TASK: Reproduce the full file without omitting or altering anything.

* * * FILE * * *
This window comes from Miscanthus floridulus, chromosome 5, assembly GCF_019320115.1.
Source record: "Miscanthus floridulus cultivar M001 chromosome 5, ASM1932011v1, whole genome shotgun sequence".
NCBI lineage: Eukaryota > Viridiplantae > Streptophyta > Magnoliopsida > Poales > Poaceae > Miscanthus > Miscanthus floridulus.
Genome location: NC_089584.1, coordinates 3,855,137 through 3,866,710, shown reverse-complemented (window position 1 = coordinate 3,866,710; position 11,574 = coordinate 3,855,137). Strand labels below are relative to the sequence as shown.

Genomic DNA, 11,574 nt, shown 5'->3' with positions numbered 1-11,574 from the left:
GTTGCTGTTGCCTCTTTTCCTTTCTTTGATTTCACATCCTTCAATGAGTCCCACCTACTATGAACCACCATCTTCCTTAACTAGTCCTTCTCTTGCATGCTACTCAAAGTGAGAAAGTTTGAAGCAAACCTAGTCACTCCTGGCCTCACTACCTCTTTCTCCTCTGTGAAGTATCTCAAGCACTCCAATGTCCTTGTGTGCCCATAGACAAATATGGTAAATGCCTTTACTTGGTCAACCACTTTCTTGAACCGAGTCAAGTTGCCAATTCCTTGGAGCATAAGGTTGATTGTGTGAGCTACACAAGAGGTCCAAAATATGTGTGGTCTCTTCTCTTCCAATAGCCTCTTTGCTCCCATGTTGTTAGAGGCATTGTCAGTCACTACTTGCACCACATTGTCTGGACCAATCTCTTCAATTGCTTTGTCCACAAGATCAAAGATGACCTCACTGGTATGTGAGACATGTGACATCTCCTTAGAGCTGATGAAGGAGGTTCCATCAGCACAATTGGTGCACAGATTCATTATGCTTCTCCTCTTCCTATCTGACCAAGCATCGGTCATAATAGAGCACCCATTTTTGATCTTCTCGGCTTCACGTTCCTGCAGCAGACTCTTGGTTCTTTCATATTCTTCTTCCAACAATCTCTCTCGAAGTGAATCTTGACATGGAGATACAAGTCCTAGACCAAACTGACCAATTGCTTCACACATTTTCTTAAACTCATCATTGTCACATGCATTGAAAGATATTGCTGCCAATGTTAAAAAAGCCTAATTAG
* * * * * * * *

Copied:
This window comes from Miscanthus floridulus, chromosome 5, assembly GCF_019320115.1.
Source record: "Miscanthus floridulus cultivar M001 chromosome 5, ASM1932011v1, whole genome shotgun sequence".
NCBI lineage: Eukaryota > Viridiplantae > Streptophyta > Magnoliopsida > Poales > Poaceae > Miscanthus > Miscanthus floridulus.
Genome location: NC_089584.1, coordinates 3,855,137 through 3,866,710, shown reverse-complemented (window position 1 = coordinate 3,866,710; position 11,574 = coordinate 3,855,137). Strand labels below are relative to the sequence as shown.

Genomic DNA, 11,574 nt, shown 5'->3' with positions numbered 1-11,574 from the left:
GTTGCTGTTGCCTCTTTTCCTTTCTTTGATTTCACATCCTTCAATGAGTCCCACCTACTATGAACCACCATCTTCCTTAACTAGTCCTTCTCTTGCATGCTACTCAAAGTGAGAAAGTTTGAAGCAAACCTAGTCACTCCTGGCCTCACTACCTCTTTCTCCTCTGTGAAGTATCTCAAGCACTCCAATGTCCTTGTGTGCCCATAGACAAATATGGTAAATGCCTTTACTTGGTCAACCACTTTCTTGAACCGAGTCAAGTTGCCAATTCCTTGGAGCATAAGGTTGATTGTGTGAGCTACACAAGAGGTCCAAAATATGTGTGGTCTCTTCTCTTCCAATAGCCTCTTTGCTCCCATGTTGTTAGAGGCATTGTCAGTCACTACTTGCACCACATTGTCTGGACCAATCTCTTCAATTGCTTTGTCCACAAGATCAAAGATGACCTCACTGGTATGTGAGACATGTGACATCTCCTTAGAGCTGATGAAGGAGGTTCCATCAGCACAATTGGTGCACAGATTCATTATGCTTCTCCTCTTCCTATCTGACCAAGCATCGGTCATAATAGAGCACCCATTTTTGATCTTCTCGGCTTCACGTTCCTGCAGCAGACTCTTGGTTCTTTCATATTCTTCTTCCAACAATCTCTCTCGAAGTGAATCTTGACATGGAGATACAAGTCCTAGACCAAACTGACCAATTGCTTCACACATTTTCTTAAACTCATCATTGTCACATGCATTGAAAGATATTGCTGCCAATGTTAAAAAAGCCTAATTAG